An investigation into the standard of care at a public nursing home in Mullingar has found that the most basic needs of an elderly patient were not catered for, including being adequately fed and hydrated.
The incriminating report was published by the Ombudsman this week in relation to the treatment of a female patient, who was at St Mary’s Care Centre, Mullingar for one week’s respite in 2006.
The investigation found that the standard of treatment and care in the HSE-run nursing home during this period were “unacceptable”, so much so that the woman’s daughter took her back home after three days when she became alarmed at her condition.
The week’s respite for the 88-year-old woman, who had been physically and mentally incapacitated as a result of a stroke, had been arranged “with a degree of apprehension” by her daughter.
However, the daughter, herself a trained nurse, was extremely dissatisfied with the care her mother received; in fact, she had taken her mother home from the nursing home after only three days when she saw what she felt was a rapid deterioration in her mother's condition.
The complainant was also unhappy with the manner in which her initial complaint to the HSE was handled, and felt that the failure of the HSE to deal properly with her complaint added to her sense of grievance and compounded the shortcomings in the level of care provided.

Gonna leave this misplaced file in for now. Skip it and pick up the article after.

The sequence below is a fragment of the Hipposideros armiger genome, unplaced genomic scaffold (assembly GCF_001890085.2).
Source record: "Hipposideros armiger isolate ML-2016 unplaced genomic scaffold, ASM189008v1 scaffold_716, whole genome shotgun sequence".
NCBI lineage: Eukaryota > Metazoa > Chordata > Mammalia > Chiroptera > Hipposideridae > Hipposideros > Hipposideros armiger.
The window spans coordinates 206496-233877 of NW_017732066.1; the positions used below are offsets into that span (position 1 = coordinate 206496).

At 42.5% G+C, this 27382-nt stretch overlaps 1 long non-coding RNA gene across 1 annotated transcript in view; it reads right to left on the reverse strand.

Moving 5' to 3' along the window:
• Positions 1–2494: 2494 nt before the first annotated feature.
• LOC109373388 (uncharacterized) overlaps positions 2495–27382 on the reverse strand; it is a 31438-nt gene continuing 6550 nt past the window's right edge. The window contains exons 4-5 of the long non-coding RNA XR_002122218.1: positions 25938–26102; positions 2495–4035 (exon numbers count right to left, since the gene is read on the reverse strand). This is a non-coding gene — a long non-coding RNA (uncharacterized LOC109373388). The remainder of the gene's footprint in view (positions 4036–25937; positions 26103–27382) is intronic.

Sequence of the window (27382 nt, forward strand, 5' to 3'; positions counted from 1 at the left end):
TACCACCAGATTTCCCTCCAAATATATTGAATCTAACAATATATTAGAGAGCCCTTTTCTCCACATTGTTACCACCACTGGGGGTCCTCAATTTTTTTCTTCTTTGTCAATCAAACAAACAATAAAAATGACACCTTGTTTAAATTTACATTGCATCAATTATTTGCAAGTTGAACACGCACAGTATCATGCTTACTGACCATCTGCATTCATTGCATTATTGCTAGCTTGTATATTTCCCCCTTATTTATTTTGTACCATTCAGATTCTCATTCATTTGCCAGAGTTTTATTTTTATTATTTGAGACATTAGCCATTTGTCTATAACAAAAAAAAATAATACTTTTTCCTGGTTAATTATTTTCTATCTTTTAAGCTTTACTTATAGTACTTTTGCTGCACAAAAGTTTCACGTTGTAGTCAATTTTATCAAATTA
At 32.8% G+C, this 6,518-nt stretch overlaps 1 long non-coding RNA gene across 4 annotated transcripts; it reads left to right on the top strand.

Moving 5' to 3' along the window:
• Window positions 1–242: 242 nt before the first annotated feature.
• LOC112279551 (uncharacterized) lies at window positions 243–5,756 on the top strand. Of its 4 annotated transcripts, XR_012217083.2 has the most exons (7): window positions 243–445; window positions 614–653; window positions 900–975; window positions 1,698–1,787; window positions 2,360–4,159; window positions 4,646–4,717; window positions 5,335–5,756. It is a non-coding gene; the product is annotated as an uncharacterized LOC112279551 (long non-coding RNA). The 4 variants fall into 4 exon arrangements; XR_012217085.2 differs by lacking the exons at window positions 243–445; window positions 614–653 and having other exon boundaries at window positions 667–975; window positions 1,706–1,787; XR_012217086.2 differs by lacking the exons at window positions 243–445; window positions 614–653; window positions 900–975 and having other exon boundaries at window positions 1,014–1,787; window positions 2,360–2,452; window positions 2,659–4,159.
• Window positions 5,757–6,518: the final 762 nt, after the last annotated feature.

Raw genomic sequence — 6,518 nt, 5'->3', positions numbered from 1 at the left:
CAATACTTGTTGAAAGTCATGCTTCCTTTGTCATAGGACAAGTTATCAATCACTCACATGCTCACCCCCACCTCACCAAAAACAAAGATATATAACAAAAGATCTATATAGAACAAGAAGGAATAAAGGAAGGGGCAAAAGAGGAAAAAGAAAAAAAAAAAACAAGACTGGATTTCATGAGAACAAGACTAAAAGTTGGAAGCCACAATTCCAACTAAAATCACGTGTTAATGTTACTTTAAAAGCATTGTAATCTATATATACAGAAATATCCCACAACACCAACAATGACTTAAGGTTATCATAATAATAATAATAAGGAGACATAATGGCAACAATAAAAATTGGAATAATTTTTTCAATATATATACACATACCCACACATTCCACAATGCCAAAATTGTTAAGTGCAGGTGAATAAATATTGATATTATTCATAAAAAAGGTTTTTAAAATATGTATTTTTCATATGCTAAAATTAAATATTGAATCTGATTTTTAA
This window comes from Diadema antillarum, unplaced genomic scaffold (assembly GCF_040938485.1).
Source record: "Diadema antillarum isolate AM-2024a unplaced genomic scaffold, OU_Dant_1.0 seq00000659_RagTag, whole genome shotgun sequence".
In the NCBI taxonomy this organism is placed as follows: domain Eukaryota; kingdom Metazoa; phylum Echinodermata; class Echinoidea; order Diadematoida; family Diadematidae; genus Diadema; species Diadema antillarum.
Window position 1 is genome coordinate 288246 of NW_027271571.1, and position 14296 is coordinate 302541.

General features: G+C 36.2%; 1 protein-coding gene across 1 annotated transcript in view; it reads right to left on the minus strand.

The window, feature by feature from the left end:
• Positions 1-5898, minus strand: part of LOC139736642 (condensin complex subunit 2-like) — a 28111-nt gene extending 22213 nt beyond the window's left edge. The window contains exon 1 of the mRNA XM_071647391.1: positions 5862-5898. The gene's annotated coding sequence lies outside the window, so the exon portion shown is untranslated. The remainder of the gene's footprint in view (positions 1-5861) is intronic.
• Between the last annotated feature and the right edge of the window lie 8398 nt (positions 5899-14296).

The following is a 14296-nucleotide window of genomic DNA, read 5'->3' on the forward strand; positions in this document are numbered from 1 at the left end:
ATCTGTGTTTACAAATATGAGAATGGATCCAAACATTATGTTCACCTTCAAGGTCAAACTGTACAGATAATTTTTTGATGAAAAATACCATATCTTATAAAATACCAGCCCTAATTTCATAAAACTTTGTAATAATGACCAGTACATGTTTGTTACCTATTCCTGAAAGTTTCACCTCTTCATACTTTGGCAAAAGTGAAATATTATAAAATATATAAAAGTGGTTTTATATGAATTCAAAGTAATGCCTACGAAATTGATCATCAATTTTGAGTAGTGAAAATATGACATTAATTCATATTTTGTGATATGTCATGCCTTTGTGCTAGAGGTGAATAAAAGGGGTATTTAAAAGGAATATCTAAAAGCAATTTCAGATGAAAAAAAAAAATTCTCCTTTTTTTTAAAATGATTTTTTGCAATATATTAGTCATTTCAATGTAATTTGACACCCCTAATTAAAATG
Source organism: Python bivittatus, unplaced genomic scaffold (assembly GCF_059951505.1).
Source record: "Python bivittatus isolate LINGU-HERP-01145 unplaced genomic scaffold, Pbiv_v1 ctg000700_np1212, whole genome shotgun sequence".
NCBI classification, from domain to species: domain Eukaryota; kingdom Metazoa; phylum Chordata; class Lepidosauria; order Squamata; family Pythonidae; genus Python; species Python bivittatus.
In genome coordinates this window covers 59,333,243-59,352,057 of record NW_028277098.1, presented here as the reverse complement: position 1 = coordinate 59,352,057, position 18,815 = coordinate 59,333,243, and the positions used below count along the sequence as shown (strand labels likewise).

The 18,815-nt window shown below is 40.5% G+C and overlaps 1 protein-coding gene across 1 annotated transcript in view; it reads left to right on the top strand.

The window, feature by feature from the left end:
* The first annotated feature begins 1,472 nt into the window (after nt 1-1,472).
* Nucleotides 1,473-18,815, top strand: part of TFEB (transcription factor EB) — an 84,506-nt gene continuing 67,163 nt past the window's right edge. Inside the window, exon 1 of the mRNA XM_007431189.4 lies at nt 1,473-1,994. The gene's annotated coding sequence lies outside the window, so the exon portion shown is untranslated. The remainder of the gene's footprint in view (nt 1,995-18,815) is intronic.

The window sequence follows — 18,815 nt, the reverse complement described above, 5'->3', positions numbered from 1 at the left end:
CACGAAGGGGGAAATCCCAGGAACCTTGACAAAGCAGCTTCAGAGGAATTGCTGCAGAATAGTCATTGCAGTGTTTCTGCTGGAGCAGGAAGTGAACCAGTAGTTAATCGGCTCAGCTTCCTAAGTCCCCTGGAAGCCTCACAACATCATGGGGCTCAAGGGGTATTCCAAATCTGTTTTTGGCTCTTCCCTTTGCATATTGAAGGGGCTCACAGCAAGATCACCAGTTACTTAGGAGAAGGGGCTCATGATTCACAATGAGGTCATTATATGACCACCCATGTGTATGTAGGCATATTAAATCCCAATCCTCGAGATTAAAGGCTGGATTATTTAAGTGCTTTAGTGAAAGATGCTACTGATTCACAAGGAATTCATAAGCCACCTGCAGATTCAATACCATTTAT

The Ombudsman's investigation found that the complaint was well founded. "She placed her trust in the system that her mother would be cared for to the same standard that she was cared for at home, even though her mother had very complex needs. Very regrettably, the care received was far from what she could reasonably have expected. My investigation showed that the nursing home failed to ensure that even the patient's most basic needs were catered for, including being adequately fed and hydrated,” reported the Ombudsman.
“The investigation report details failures to provide urgent input from relevant members of the home's multi-disciplinary team. It also highlights the failure to meet the patient's need for adequate food, fluids, and appropriate care of vulnerable areas of skin. When her daughter took her home after three days, the patient was found to have pressure sores and blisters which had not been there on admission to the home.”
The report highlights the failure of nursing home staff to contact the daughter to say that her mother's condition had deteriorated following admission to the home, and also draws attention to failures on the part of the HSE in its handling of the complaint made by the daughter.
Overall, the Ombudsman’s report found there were valuable lessons to be learned from the investigation in relation to delivering patient care to older and more vulnerable people.
"I hope that the HSE, and all those in the public health system engaged in providing care for older people, will be open to learning these lessons so that the experience of my complainant and her mother, in this case, will not be repeated."
The HSE has accepted all the recommendations of the report and has developed a comprehensive action plan to implement them. Many of the recommendations have been addressed already, while some others are currently being progressed.